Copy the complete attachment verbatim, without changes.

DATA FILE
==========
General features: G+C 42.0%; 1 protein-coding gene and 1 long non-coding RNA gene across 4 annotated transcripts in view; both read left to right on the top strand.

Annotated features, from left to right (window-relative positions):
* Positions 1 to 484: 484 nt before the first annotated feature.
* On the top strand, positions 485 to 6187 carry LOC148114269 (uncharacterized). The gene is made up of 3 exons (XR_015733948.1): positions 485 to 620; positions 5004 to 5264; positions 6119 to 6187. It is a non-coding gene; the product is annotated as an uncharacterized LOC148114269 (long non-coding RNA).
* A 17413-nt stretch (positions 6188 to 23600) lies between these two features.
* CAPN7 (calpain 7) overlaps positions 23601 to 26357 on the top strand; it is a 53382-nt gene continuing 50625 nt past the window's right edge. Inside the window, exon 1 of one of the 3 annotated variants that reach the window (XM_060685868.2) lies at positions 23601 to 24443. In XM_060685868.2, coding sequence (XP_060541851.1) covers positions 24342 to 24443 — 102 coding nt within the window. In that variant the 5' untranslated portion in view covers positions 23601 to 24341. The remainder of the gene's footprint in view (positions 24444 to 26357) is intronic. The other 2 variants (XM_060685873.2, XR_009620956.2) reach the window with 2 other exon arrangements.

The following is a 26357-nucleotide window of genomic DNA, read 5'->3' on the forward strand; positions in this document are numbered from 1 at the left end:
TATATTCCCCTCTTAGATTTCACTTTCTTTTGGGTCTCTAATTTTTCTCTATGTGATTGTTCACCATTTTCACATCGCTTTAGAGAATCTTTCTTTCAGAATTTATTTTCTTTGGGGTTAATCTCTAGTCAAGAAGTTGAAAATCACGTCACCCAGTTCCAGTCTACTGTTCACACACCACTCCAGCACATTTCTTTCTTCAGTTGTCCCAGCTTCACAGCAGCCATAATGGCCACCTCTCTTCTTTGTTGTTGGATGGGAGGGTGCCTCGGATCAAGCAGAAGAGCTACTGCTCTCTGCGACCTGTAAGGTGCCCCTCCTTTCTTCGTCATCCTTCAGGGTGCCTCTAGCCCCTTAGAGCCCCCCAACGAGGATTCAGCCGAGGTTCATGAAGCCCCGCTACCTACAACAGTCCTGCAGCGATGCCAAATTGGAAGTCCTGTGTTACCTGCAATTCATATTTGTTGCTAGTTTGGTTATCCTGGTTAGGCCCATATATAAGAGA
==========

General features: G+C 42.0%; 1 protein-coding gene and 1 long non-coding RNA gene across 4 annotated transcripts in view; both read left to right on the top strand.

Annotated features, from left to right (window-relative positions):
* Positions 1 to 484: 484 nt before the first annotated feature.
* On the top strand, positions 485 to 6187 carry LOC148114269 (uncharacterized). The gene is made up of 3 exons (XR_015733948.1): positions 485 to 620; positions 5004 to 5264; positions 6119 to 6187. It is a non-coding gene; the product is annotated as an uncharacterized LOC148114269 (long non-coding RNA).
* A 17413-nt stretch (positions 6188 to 23600) lies between these two features.
* CAPN7 (calpain 7) overlaps positions 23601 to 26357 on the top strand; it is a 53382-nt gene continuing 50625 nt past the window's right edge. Inside the window, exon 1 of one of the 3 annotated variants that reach the window (XM_060685868.2) lies at positions 23601 to 24443. In XM_060685868.2, coding sequence (XP_060541851.1) covers positions 24342 to 24443 — 102 coding nt within the window. In that variant the 5' untranslated portion in view covers positions 23601 to 24341. The remainder of the gene's footprint in view (positions 24444 to 26357) is intronic. The other 2 variants (XM_060685873.2, XR_009620956.2) reach the window with 2 other exon arrangements.

The following is a 26357-nucleotide window of genomic DNA, read 5'->3' on the forward strand; positions in this document are numbered from 1 at the left end:
TATATTCCCCTCTTAGATTTCACTTTCTTTTGGGTCTCTAATTTTTCTCTATGTGATTGTTCACCATTTTCACATCGCTTTAGAGAATCTTTCTTTCAGAATTTATTTTCTTTGGGGTTAATCTCTAGTCAAGAAGTTGAAAATCACGTCACCCAGTTCCAGTCTACTGTTCACACACCACTCCAGCACATTTCTTTCTTCAGTTGTCCCAGCTTCACAGCAGCCATAATGGCCACCTCTCTTCTTTGTTGTTGGATGGGAGGGTGCCTCGGATCAAGCAGAAGAGCTACTGCTCTCTGCGACCTGTAAGGTGCCCCTCCTTTCTTCGTCATCCTTCAGGGTGCCTCTAGCCCCTTAGAGCCCCCCAACGAGGATTCAGCCGAGGTTCATGAAGCCCCGCTACCTACAACAGTCCTGCAGCGATGCCAAATTGGAAGTCCTGTGTTACCTGCAATTCATATTTGTTGCTAGTTTGGTTATCCTGGTTAGGCCCATATATAAGAGA